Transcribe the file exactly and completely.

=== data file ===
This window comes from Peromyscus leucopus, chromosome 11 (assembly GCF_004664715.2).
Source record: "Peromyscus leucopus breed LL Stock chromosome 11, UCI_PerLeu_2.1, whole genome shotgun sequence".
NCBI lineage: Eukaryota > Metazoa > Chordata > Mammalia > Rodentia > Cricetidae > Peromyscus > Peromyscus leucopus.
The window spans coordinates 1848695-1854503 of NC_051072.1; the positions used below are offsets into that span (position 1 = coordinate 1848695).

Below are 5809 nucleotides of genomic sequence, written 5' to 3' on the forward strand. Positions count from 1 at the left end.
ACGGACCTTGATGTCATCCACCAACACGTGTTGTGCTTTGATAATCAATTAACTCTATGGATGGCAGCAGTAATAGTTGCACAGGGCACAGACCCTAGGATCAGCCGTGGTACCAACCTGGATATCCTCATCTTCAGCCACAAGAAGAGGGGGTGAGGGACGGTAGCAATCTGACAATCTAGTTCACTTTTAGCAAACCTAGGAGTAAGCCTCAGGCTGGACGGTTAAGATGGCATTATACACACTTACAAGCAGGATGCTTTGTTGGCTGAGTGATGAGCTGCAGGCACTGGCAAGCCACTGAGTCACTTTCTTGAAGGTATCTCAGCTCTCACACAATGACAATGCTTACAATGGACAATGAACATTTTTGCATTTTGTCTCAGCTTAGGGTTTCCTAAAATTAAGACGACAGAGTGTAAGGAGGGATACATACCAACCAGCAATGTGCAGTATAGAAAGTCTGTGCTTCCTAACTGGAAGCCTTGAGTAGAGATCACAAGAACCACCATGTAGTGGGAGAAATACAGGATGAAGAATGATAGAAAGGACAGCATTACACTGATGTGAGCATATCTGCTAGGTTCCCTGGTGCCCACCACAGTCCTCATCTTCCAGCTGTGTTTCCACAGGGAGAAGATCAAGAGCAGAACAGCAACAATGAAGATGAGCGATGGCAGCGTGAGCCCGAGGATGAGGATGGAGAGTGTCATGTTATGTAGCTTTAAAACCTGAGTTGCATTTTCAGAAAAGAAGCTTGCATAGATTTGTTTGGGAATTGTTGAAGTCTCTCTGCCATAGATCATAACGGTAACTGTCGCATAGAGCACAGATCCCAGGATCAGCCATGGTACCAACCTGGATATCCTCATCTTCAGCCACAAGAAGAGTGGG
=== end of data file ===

This window comes from Peromyscus leucopus, chromosome 11 (assembly GCF_004664715.2).
Source record: "Peromyscus leucopus breed LL Stock chromosome 11, UCI_PerLeu_2.1, whole genome shotgun sequence".
NCBI lineage: Eukaryota > Metazoa > Chordata > Mammalia > Rodentia > Cricetidae > Peromyscus > Peromyscus leucopus.
The window spans coordinates 1848695-1854503 of NC_051072.1; the positions used below are offsets into that span (position 1 = coordinate 1848695).

Below are 5809 nucleotides of genomic sequence, written 5' to 3' on the forward strand. Positions count from 1 at the left end.
ACGGACCTTGATGTCATCCACCAACACGTGTTGTGCTTTGATAATCAATTAACTCTATGGATGGCAGCAGTAATAGTTGCACAGGGCACAGACCCTAGGATCAGCCGTGGTACCAACCTGGATATCCTCATCTTCAGCCACAAGAAGAGGGGGTGAGGGACGGTAGCAATCTGACAATCTAGTTCACTTTTAGCAAACCTAGGAGTAAGCCTCAGGCTGGACGGTTAAGATGGCATTATACACACTTACAAGCAGGATGCTTTGTTGGCTGAGTGATGAGCTGCAGGCACTGGCAAGCCACTGAGTCACTTTCTTGAAGGTATCTCAGCTCTCACACAATGACAATGCTTACAATGGACAATGAACATTTTTGCATTTTGTCTCAGCTTAGGGTTTCCTAAAATTAAGACGACAGAGTGTAAGGAGGGATACATACCAACCAGCAATGTGCAGTATAGAAAGTCTGTGCTTCCTAACTGGAAGCCTTGAGTAGAGATCACAAGAACCACCATGTAGTGGGAGAAATACAGGATGAAGAATGATAGAAAGGACAGCATTACACTGATGTGAGCATATCTGCTAGGTTCCCTGGTGCCCACCACAGTCCTCATCTTCCAGCTGTGTTTCCACAGGGAGAAGATCAAGAGCAGAACAGCAACAATGAAGATGAGCGATGGCAGCGTGAGCCCGAGGATGAGGATGGAGAGTGTCATGTTATGTAGCTTTAAAACCTGAGTTGCATTTTCAGAAAAGAAGCTTGCATAGATTTGTTTGGGAATTGTTGAAGTCTCTCTGCCATAGATCATAACGGTAACTGTCGCATAGAGCACAGATCCCAGGATCAGCCATGGTACCAACCTGGATATCCTCATCTTCAGCCACAAGAAGAGTGGG